SEOUL, South Korea — A handful of smartphone apps that began as basic instant messaging services have amassed several hundred million users in Asia in just a couple of years, mounting a challenge to the popularity of online hangouts such as Facebook as they branch into games, e-commerce, celebrity news and other areas.
Among them is Line, which has grown to 60 million users, mostly in Asia including at least 29 million in Japan. Its developer estimates the number of users will reach 100 million by the end of this year. Also popular is Kakao Talk with 60 million users, more than half in South Korea where it originates. Other successful messengers are Nimbuzz made by an India-based firm which has amassed 100 million users including 31 million in Asia, and WeChat by China-based Tencent, which is nearing 200 million users.
The rapid growth of such applications underlines that people are increasingly going online using mobile phones and other wireless devices. It is a trend that has proved problematic for the world's most popular social networking site. Facebook has lost more than $50 billion of its market value since its initial public offering largely due to doubts about its ability to successfully insert advertising into the mobile version that a large and growing number of its 955 million users access from smartphones.
"Japan, Korea and to a lesser extent China are leading the way in terms of mobile messaging-centric apps that move into diverse and potentially very profitable new service areas like gaming, affiliate marketing, next-generation emoticons," said analyst Mark Ranson at research firm Ovum. "Offering a free, high quality messaging service is a good way of building a large and loyal user base which can later be introduced to more readily monetizeable services."
Instant messaging, also known as IM, was first popularized on desktop computers with applications such as Microsoft Messenger that evolved from text-based chatting and sharing files to the voice calls and video conferencing that Skype is known for. The advent of smartphones took IM back to basics with services such as WhatsApp and Blackberry Messenger that allowed for real-time chatting, swapping photos and not much else. The new instant messaging apps such as Line have evolved into online destinations in their own right.
"I use Line messenger every day, about every hour ... instead of text messages or emails," Supinda Toochinda, a 31-year-old interior designer in Bangkok, said in an email. She said Line was the only mobile application she'd spent money with, buying elaborate emoticons called stickers that can be sent to friends while chatting.
Part of the appeal of the applications is the ability to create an unlimited number of group chats and the ease with which connections can be made — the apps automatically create a contacts list by harvesting the contacts list saved in the phone. At the same time, managing privacy is simpler than on a social networking site.
Analysts say these mobile messengers are showing more nimble and promising moves in the efforts to make such mobile services profitable without relying solely on advertising.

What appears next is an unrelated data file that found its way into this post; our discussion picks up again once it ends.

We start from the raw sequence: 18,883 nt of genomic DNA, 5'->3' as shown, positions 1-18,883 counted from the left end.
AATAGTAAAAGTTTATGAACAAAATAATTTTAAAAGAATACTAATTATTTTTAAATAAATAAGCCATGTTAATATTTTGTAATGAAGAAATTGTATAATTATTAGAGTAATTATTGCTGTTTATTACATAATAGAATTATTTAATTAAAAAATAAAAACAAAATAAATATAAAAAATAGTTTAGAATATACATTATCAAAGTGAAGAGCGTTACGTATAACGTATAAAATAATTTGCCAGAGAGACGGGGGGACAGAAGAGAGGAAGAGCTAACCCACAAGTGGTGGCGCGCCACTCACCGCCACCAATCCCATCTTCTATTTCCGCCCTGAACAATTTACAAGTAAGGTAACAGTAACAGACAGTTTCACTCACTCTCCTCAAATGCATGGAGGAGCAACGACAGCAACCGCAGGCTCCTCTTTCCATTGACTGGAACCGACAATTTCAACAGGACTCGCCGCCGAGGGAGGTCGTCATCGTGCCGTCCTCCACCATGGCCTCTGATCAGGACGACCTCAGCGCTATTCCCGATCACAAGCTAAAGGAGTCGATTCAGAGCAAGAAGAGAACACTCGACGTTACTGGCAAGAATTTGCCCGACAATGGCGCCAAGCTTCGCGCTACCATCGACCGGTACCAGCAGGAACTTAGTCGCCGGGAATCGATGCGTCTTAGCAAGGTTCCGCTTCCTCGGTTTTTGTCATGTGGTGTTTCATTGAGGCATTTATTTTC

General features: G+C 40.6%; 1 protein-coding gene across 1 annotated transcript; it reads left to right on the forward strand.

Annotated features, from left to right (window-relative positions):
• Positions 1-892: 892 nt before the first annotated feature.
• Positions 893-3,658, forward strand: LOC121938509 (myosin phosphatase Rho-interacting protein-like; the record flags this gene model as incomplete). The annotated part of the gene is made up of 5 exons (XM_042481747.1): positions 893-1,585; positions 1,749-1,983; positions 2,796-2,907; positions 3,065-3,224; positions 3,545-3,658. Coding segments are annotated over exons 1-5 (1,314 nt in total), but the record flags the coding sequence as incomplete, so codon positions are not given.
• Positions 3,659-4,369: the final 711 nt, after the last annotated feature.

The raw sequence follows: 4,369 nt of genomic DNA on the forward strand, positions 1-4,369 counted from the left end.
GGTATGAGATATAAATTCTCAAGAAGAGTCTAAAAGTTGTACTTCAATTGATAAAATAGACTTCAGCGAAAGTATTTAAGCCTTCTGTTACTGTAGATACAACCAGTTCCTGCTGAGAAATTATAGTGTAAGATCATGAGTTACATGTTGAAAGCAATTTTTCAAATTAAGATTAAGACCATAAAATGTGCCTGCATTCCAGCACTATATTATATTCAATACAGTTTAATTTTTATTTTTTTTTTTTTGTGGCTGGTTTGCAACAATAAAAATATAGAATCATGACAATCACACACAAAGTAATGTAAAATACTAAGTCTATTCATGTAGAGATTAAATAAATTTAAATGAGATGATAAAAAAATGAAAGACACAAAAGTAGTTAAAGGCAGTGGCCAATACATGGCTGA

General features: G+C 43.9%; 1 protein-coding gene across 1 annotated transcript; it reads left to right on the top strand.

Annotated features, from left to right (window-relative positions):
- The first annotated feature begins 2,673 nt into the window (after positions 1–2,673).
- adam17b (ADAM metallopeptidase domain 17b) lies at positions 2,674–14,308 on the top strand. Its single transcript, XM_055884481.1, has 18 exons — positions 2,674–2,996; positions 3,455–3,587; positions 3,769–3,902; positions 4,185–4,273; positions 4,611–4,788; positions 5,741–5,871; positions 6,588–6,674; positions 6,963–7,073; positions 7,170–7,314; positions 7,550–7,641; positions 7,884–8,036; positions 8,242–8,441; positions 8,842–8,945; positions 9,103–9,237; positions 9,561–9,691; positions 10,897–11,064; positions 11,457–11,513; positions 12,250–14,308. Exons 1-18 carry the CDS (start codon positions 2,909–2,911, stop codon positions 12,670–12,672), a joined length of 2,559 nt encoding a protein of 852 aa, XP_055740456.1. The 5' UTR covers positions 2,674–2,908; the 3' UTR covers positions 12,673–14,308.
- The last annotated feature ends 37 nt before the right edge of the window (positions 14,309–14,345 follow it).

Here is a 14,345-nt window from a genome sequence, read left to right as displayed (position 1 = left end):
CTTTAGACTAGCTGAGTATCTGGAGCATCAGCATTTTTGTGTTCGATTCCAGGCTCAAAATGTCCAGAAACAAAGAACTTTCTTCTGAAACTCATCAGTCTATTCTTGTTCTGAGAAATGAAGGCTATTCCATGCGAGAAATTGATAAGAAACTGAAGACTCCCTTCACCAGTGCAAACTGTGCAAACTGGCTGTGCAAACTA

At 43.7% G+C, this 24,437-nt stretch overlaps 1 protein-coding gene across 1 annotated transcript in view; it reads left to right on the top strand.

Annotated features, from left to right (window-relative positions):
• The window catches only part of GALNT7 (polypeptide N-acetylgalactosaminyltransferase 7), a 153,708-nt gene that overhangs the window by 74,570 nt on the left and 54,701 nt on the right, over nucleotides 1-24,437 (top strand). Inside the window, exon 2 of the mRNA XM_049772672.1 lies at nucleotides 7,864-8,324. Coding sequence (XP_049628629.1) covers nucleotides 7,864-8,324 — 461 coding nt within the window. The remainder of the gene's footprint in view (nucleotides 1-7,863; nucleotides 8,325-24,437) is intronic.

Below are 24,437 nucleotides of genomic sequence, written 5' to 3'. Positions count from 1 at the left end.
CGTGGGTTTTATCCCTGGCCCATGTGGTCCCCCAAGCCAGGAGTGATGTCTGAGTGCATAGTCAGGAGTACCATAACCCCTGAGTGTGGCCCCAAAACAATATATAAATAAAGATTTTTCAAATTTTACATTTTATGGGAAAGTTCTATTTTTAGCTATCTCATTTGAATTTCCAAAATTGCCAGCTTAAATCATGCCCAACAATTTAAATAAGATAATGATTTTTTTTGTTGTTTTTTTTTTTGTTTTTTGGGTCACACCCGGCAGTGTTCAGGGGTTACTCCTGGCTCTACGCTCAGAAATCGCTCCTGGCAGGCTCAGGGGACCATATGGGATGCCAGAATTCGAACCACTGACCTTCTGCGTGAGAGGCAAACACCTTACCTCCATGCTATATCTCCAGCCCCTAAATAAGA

"Kakao Talk and Line are seeing opportunities as Facebook isn't making money from users of its mobile website and app," said Ryu Han-seok, director of the Technology, Labor and Culture Institute, a consulting company, in Seoul. "In the mobile markets in Asia, they are ahead of the game."
"It is probably tough to compete with Facebook in the U.S. or Europe. But in Japan, South Korea and other Asian countries, they have a good chance of beating Facebook," said Ryu.
While Line messenger is expanding to photo editing and sharing, social games and Twitter-like features that allow users to follow corporate brands or celebrities, its windfall came from sales of virtual goods. Sales of stickers — a $1.99 bundle of cute pictures of cartoon characters or animals — have been its biggest revenue generator. In August, users spent about $3 million to send the elaborate emoticons when they chat with friends.
Kakao Talk, which is only accessible on mobile devices, says it is trying to develop a business model that isn't dependent on advertising. Since its launch in 2010, it has added a free voice calling service, a gift shop to send Starbucks drink coupons to friends, and options for receiving weather and news, discount vouchers and music videos.
"We are not interested in displaying mobile banner ads just to make money," Kakao Inc. CEO Sirgoo Lee said in an interview with The Associated Press.
The app has been wildly popular in South Korea. Even a small disruption in service makes news and it has entered the local lexicon with the phrase "let's do ka talk." South Koreans are typically connected to multiple group chats on Kakao Talk, holding conversations in separate chat rooms with family, a group of close friends, co-workers and other circles.
According to Appsooni.com, which compiles data on Android applications, South Koreans used Kakao Talk for 62 minutes a day on average in August, compared with 17 minutes on Facebook's Android application.
In a move seen as bringing the three-year-old startup close to generating a profit, Kakao introduced mobile games to its users in July.
"Giving gifts or sending emoticons are business models that Facebook doesn't have. Facebook simply displays ads so its model is different from ours. (Facebook's) profit models are not tailored for mobile users," Lee said.
Associated Press writers Thanyarat Doksone in Bangkok and Gillian Wong in Beijing and AP Business Writer Yuri Kageyama in Tokyo contributed to this report.
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